Monday, August 08, 2011
Another year has come and gone. It's time to look back, and since there's been a lot of running, that's what I'll be discussing! Before rewinding the clock, first I'll begin with tonight's run.
It seems fitting that I ran 10 miles this evening, and shortly I'll explain why. Knowing it was the eve of my birthday, and after a personally aggravating week, I was bound and determined to go just a little beyond my normal range of 7-8 miles for a long run... and it felt great!!! After a storm passed through the area, I zoomed over to Olentangy Trail at Antrim. Still cloudy with heavily dripping trees, I headed north up to Worthington Hills, enjoying the fresh, rain-cooled air. My shoes stayed dry for a scant 27 minutes -- that's when I hit an ankle-deep puddle that covered the entire bike path. I figured, "If my shoes are getting wet, I might as well make this worth it," and then bounded through it like a little kid. Soggy shoe alert! When I got to the turnaround at Worthington Hills, I cracked open my Jelly Belly Sport Beans, drank a few swigs from my water bottle, and then headed back to Antrim making sure to keep my pace steady and slow so that 10 would be possible. My musical mantra, set to the beat of The White Stripes' Seven Nation Army was: "To last: please don't go fast." Dumb? Yeah, I know. LOL Whatever works, right? To avoid the lure of stopping my run at 7 miles by pausing at the lake deck, I ran by it. My lungs and energy level felt great, but I could tell that my legs were beginning to slowly lose power. Every subsequent time I took a walking break the last 3 miles, I had to make them brief so that my legs didn't stiffen up. Despite the legs beginning to faintly cry mutiny, I felt pretty darn good while doing this 10-mile run! My overall pace was 11:41. Not bad for a fat chick! This felt better and much more enjoyable than the last time I ran 10.
Last year at this time I can remember being in the final stages of training for my very first half marathon. It still makes me smile in wonder and pride that I ran from Tuttle Mall to downtown Columbus. That still seems far to me, one year later! The furthest I ran prior to the race was 10 miles, which is why I felt that doing 10 miles tonight seemed a bit magical. Last year's 10 in August was victorious, yet extremely grueling. When you go 10 miles for the first time, it's quite shocking, and I mean that both mentally (Yay!) and physically (Oh crap, my legs!). Here's a video near the finish line of the race. If you wait for me to cross, you can hear the announcer say my name :-)
After running The Spirit of Columbus Half Marathon at the end of last August, I decided to take September to decide whether I wanted to tackle the Columbus Half Marathon in October. Looking back, I'm so glad that I listened to my body and just ran however I felt. I modified my training by scaling back the frequency of weekday runs and focusing more on the long runs. After signing up for the Columbus HM, I made sure to get in some longer long runs, the last of which was 11 miles on an out-n-back from Antrim to Ohio State on Olentangy Trail. This ad libbed training style worked well for my 2nd race because I felt fantastic the entire race! My time was bettered by over 10 minutes, and I kept a steady 11:00-minute pace throughout.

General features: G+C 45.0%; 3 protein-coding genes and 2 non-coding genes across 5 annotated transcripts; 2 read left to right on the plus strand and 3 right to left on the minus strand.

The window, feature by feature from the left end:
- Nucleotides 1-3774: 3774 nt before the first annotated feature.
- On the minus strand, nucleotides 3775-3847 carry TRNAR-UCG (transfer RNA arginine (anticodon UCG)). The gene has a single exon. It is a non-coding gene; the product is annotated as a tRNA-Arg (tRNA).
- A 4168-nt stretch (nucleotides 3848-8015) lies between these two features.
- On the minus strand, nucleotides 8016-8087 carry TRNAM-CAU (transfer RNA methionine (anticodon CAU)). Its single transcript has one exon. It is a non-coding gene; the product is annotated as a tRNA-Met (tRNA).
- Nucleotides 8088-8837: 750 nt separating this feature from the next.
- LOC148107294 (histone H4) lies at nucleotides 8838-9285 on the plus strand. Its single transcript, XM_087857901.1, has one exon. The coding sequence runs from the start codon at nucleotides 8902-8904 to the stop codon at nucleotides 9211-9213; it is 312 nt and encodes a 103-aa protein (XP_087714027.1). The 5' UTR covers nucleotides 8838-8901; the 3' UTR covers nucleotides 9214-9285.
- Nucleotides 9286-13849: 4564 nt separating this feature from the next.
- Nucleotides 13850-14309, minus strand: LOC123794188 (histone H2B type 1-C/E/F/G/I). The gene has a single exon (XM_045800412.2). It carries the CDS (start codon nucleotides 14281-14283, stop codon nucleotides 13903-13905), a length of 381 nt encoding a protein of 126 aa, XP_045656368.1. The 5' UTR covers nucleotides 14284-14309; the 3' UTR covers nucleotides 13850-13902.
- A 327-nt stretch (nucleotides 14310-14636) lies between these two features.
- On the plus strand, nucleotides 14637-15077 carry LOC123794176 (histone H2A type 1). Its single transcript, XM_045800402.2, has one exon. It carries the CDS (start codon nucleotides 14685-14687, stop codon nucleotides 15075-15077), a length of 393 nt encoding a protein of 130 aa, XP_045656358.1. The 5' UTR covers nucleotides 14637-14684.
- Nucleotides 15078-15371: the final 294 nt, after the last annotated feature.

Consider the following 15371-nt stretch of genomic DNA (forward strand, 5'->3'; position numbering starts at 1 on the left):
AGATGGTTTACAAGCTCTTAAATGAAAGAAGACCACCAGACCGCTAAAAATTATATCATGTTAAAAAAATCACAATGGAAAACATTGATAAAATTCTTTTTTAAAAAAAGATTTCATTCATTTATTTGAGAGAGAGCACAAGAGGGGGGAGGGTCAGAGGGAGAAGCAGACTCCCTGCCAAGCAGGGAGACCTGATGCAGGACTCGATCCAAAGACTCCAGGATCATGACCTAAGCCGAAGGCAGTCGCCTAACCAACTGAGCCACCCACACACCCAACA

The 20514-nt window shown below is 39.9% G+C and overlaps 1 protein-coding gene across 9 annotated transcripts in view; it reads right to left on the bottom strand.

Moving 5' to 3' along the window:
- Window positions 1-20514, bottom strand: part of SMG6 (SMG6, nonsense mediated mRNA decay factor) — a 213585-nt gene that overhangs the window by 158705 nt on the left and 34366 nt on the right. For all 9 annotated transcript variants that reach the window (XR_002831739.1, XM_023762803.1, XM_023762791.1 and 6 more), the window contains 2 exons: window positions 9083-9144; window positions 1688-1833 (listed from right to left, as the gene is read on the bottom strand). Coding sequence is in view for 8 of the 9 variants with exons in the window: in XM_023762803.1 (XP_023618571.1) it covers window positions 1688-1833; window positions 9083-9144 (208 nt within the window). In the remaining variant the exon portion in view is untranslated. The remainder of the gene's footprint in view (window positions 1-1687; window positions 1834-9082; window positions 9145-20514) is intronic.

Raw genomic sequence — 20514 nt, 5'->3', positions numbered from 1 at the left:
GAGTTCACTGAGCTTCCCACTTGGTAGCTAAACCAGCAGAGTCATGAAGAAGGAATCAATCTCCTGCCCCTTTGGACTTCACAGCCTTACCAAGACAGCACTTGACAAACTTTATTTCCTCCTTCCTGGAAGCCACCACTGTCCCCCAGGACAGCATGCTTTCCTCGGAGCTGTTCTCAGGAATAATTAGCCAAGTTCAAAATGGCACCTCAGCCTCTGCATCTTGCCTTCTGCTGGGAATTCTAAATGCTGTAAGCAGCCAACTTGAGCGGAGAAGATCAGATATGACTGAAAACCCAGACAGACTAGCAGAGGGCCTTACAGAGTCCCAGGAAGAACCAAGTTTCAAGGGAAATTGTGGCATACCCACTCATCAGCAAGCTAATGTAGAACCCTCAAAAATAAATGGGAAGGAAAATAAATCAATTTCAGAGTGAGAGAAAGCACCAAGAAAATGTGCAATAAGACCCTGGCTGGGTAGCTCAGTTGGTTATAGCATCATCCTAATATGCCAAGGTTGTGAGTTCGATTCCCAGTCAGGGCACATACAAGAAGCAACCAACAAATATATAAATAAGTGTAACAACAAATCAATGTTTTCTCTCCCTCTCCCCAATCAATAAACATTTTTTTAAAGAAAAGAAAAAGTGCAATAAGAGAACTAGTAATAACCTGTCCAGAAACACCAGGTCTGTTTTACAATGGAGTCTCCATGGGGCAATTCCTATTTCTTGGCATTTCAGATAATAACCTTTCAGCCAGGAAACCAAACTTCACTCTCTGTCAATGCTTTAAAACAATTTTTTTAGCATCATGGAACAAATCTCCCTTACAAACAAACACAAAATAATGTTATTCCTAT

Two days after my 2nd half marathon, I badly injured myself. While lifting my right leg, I snapped and/or pulled more than one thing in my hip and inner thigh area. It was excruciatingly painful to put weight on the right side of my body to crawl up the stairs to the phone. In hindsight, I should've gotten a second opinion and x-rays because I now believe that I had a stress fracture to go along with the "strained groin" that was diagnosed. My hamstring tendons and inner thigh tendons were pulling on a weak part of the bone which probably cracked a tiny bit. That was the end of my serious running schedule for a while. I ran through the winter, but managed only twice a week with very low mileage. My pace also got immediately slower. Despite those physical challenges and having to slowly recover over several months, I'm grateful that I was able to still exercise and get back to running fairly soon afterward. Running on the snow and ice proved to be funner than usual since I finally bought the proper attire to ward off excuses and the cold air. I even knit myself a neck gaiter for the coldest runs! My favorite gear were my jacket and Swedish winter running shoes. Wind? Ha! Ice? Ha!
Since late spring, I've been happily returning to a more regular running schedule. A few months ago, my knitting friend Ann and I completed a very difficult 5K on a hilly course at The Wilds (after which we got a really cool safari tour!). This 5K inspired me to try getting back into my busier summer running schedule. So far I've been injury free. I'd like to do a 10K or half marathon soon and just need to narrow down the races I've been considering. Scenery vs. large crowds of supporters, location, etc. So many choices!
Running has been such an important part of my life, especially over the last year, beginning again in March 2010. It's my therapy, my chance to get outdoors, my way of escaping, my way of challenging myself and pushing the boundaries, and, of course, my exercise. I wish everyone experienced the same joy I get from running! You know that iPhone commercial where the guy says, "If you don't have an iPhone, then... You don't have an iPhone." I feel the same way about running. If you're not running, you're missing out on something great. There are few other forms of exercise that compare, and it brings together so many people who love the challenge, the fitness, and the endorphins.